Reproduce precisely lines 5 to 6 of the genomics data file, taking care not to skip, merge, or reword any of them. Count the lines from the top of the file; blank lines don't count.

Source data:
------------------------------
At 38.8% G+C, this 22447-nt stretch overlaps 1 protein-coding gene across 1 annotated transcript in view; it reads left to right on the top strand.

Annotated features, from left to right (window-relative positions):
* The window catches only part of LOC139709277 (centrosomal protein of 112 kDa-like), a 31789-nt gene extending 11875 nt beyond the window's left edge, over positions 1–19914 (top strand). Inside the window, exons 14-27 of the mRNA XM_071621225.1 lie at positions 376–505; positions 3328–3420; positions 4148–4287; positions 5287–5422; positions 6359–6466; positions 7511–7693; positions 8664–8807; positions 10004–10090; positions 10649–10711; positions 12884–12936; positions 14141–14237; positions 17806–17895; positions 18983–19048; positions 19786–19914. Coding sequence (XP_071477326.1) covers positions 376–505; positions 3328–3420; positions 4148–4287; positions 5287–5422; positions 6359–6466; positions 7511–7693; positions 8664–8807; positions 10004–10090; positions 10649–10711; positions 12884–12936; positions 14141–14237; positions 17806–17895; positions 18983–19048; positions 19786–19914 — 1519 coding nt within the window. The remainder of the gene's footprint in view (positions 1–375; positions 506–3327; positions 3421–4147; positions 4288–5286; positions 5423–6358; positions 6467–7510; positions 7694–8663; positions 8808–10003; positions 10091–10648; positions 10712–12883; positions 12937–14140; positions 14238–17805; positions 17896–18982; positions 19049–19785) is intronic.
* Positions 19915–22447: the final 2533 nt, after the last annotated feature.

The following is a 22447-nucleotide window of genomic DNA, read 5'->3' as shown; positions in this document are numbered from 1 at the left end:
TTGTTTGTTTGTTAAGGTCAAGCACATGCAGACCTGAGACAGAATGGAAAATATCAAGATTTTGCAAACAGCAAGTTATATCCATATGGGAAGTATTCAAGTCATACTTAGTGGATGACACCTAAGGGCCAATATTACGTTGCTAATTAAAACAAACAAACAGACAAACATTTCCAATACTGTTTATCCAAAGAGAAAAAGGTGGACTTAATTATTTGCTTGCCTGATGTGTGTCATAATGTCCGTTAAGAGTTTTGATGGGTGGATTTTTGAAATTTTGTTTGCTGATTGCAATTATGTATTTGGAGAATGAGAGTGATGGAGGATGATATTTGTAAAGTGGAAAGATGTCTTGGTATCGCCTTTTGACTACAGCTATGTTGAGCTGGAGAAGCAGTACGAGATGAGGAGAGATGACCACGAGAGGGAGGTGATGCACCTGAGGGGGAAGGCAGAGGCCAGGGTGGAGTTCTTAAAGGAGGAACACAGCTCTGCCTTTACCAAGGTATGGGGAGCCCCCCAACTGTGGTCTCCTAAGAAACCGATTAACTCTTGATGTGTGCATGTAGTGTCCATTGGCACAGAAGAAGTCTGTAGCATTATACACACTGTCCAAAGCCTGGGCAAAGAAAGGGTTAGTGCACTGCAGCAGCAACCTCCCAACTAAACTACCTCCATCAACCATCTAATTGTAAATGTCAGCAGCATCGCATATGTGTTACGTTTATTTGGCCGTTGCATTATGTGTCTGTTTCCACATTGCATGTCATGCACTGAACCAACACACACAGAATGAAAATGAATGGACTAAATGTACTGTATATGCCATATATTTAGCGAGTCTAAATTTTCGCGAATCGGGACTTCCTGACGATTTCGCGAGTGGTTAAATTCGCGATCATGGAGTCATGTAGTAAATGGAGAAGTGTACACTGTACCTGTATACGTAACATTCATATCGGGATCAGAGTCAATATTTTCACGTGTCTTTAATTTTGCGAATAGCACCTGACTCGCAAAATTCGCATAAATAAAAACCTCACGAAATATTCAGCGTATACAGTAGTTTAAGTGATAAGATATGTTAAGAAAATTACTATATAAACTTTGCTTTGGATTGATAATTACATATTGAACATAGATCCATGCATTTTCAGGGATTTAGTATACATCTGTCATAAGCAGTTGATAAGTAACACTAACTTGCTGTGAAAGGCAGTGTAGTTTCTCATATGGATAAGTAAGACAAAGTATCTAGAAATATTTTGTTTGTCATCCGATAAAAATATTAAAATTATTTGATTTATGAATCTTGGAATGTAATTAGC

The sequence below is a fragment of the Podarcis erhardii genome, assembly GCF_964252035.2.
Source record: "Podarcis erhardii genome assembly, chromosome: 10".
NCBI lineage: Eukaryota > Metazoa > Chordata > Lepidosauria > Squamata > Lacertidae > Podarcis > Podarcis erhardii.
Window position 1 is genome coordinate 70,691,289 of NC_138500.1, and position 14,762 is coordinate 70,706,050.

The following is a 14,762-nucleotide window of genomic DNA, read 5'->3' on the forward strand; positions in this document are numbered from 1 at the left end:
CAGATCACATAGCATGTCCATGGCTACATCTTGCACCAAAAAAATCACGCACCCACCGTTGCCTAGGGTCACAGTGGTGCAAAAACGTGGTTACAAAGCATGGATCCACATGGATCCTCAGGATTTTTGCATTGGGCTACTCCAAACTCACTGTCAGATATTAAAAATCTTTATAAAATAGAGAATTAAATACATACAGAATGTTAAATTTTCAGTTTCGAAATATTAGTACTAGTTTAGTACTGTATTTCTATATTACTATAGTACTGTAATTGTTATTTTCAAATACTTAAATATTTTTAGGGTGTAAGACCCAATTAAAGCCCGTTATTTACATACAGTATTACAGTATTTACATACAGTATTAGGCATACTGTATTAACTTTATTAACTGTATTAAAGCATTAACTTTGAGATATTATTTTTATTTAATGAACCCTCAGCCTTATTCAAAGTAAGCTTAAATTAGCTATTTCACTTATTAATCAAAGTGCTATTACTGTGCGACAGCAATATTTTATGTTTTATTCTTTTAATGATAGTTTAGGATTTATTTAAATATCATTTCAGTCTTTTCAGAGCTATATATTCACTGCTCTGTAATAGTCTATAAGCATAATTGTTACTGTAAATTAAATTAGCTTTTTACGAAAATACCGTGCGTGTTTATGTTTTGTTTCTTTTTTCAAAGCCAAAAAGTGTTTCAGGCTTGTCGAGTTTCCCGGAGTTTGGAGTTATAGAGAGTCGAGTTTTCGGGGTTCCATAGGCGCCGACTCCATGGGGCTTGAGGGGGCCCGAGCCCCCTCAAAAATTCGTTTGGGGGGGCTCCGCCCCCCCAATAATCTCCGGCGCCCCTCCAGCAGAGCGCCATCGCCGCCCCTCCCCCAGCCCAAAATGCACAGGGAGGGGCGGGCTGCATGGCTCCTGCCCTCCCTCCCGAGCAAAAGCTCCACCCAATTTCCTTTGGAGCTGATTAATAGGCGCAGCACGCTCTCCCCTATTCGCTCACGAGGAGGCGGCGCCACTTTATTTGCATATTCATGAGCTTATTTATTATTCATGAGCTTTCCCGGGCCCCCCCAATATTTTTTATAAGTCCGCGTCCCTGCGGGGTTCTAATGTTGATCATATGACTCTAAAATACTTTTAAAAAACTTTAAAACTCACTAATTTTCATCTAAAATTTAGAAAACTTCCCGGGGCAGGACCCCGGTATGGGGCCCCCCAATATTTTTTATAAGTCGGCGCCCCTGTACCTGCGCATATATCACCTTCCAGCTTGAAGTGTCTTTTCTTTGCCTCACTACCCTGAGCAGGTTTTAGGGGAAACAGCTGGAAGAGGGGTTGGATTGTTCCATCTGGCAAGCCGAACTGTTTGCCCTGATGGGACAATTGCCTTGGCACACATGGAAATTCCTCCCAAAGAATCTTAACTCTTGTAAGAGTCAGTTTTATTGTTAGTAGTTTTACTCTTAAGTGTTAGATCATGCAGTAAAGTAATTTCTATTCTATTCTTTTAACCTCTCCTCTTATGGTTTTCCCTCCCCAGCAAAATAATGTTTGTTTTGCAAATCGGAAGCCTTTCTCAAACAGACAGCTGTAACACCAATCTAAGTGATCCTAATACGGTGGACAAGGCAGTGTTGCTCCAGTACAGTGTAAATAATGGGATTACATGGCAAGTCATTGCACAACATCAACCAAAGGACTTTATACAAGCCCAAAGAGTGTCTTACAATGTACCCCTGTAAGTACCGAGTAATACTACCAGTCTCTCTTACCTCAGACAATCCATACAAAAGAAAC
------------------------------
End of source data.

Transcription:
The following is a 22447-nucleotide window of genomic DNA, read 5'->3' as shown; positions in this document are numbered from 1 at the left end:
TTGTTTGTTTGTTAAGGTCAAGCACATGCAGACCTGAGACAGAATGGAAAATATCAAGATTTTGCAAACAGCAAGTTATATCCATATGGGAAGTATTCAAGTCATACTTAGTGGATGACACCTAAGGGCCAATATTACGTTGCTAATTAAAACAAACAAACAGACAAACATTTCCAATACTGTTTATCCAAAGAGAAAAAGGTGGACTTAATTATTTGCTTGCCTGATGTGTGTCATAATGTCCGTTAAGAGTTTTGATGGGTGGATTTTTGAAATTTTGTTTGCTGATTGCAATTATGTATTTGGAGAATGAGAGTGATGGAGGATGATATTTGTAAAGTGGAAAGATGTCTTGGTATCGCCTTTTGACTACAGCTATGTTGAGCTGGAGAAGCAGTACGAGATGAGGAGAGATGACCACGAGAGGGAGGTGATGCACCTGAGGGGGAAGGCAGAGGCCAGGGTGGAGTTCTTAAAGGAGGAACACAGCTCTGCCTTTACCAAGGTATGGGGAGCCCCCCAACTGTGGTCTCCTAAGAAACCGATTAACTCTTGATGTGTGCATGTAGTGTCCATTGGCACAGAAGAAGTCTGTAGCATTATACACACTGTCCAAAGCCTGGGCAAAGAAAGGGTTAGTGCACTGCAGCAGCAACCTCCCAACTAAACTACCTCCATCAACCATCTAATTGTAAATGTCAGCAGCATCGCATATGTGTTACGTTTATTTGGCCGTTGCATTATGTGTCTGTTTCCACATTGCATGTCATGCACTGAACCAACACACACAGAATGAAAATGAATGGACTAAATGTACTGTATATGCCATATATTTAGCGAGTCTAAATTTTCGCGAATCGGGACTTCCTGACGATTTCGCGAGTGGTTAAATTCGCGATCATGGAGTCATGTAGTAAATGGAGAAGTGTACACTGTACCTGTATACGTAACATTCATATCGGGATCAGAGTCAATATTTTCACGTGTCTTTAATTTTGCGAATAGCACCTGACTCGCAAAATTCGCATAAATAAAAACCTCACGAAATATTCAGCGTATACAGTAGTTTAAGTGATAAGATATGTTAAGAAAATTACTATATAAACTTTGCTTTGGATTGATAATTACATATTGAACATAGATCCATGCATTTTCAGGGATTTAGTATACATCTGTCATAAGCAGTTGATAAGTAACACTAACTTGCTGTGAAAGGCAGTGTAGTTTCTCATATGGATAAGTAAGACAAAGTATCTAGAAATATTTTGTTTGTCATCCGATAAAAATATTAAAATTATTTGATTTATGAATCTTGGAATGTAATTAGC